C3 Chevrolet Corvette L88: History, Engine, and Performance

There are many reasons the L-88 C3 Chevrolet Corvette is often called the baddest and biggest of the Vettes. Originally, the L-88 was offered as an option in the 1967 through 1969 C2 and C3 models. But Chevy did so almost secretly. Why? Because the L-88, developed by Zora Arkus-Duntov with help from Don Yenko and his Sunray DX Motorsports team, was built as a race machine, never really intended for street use. At 500-plus horsepower and a top speed of more than 170 mph, it is not too difficult to see the reasons Chevrolet wanted to keep more than a handful of people from owning this Corvette.


The L-88 Corvette had many features (in some cases the lack of) that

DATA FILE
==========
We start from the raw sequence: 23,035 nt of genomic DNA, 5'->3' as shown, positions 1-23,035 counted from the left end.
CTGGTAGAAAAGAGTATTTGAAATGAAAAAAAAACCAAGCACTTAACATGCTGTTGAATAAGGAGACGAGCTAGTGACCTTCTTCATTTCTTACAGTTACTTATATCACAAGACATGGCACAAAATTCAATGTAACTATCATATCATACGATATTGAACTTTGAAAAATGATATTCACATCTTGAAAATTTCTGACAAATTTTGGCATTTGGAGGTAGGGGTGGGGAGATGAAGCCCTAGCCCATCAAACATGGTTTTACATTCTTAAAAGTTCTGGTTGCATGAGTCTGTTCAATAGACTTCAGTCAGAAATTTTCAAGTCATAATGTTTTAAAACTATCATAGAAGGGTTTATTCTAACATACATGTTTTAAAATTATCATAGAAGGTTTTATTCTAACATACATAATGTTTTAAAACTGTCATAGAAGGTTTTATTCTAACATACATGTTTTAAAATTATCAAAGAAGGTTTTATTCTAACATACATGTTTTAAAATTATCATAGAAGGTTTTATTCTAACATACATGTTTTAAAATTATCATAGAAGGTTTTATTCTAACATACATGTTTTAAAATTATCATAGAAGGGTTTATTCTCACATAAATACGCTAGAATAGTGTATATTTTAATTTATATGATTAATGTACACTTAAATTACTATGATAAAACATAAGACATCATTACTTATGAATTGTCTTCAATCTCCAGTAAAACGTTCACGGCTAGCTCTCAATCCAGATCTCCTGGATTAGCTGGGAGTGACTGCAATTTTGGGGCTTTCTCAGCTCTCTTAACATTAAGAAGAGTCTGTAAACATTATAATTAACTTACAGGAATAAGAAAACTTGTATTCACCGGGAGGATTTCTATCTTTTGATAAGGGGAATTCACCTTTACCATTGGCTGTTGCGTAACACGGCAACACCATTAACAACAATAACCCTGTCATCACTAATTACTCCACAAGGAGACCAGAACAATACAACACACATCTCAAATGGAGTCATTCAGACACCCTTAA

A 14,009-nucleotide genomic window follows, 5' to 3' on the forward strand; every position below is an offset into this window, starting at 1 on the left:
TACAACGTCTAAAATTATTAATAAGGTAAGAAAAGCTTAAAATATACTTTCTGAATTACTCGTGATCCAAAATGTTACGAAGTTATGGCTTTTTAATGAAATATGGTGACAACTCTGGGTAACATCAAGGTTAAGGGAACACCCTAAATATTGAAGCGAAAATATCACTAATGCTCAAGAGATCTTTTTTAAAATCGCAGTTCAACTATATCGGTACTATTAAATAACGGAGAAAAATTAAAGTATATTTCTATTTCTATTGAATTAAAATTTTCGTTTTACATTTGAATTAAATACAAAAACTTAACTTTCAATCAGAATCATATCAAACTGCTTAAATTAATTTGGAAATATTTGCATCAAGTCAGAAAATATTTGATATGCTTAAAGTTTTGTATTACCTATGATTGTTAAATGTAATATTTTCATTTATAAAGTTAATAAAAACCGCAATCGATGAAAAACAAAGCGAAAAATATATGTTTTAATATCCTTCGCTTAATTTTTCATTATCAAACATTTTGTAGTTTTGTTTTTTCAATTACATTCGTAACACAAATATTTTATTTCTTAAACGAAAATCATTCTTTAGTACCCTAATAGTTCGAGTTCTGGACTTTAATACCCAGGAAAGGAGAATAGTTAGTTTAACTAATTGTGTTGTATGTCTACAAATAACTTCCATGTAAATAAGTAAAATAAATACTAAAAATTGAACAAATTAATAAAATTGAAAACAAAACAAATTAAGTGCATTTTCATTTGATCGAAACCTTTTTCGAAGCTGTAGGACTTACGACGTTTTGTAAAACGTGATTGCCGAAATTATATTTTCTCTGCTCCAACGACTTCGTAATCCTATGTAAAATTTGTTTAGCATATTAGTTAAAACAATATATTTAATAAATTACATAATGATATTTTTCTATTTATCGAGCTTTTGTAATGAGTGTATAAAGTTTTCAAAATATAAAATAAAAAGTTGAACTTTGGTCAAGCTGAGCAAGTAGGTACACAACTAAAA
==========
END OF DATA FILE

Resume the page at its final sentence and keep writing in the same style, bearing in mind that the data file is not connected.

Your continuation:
are indigenous to racers. This included leaving off such interior items
as the radio, the air conditioning and defrost/heating system, and in
the engine compartment leaving off the choke and fan shroud. Racing
gear included were larger valves, a stronger crankshaft, heavy-duty
dampers and coil springs, a cowl-induction hood, heavy-duty brakes
(power assisted), a G81 posi-traction differential, the choice between
a M20 Hydramatic or M22 Rock Crusher transmission, and 12.5:1 pistons.
Other racing standards included cold-air induction, radical timing, and
dual-feed carburetion.

The L-88 C3 was made from 1968-1969 in both convertible and coupe models, with only around 200 of these Corvettes built.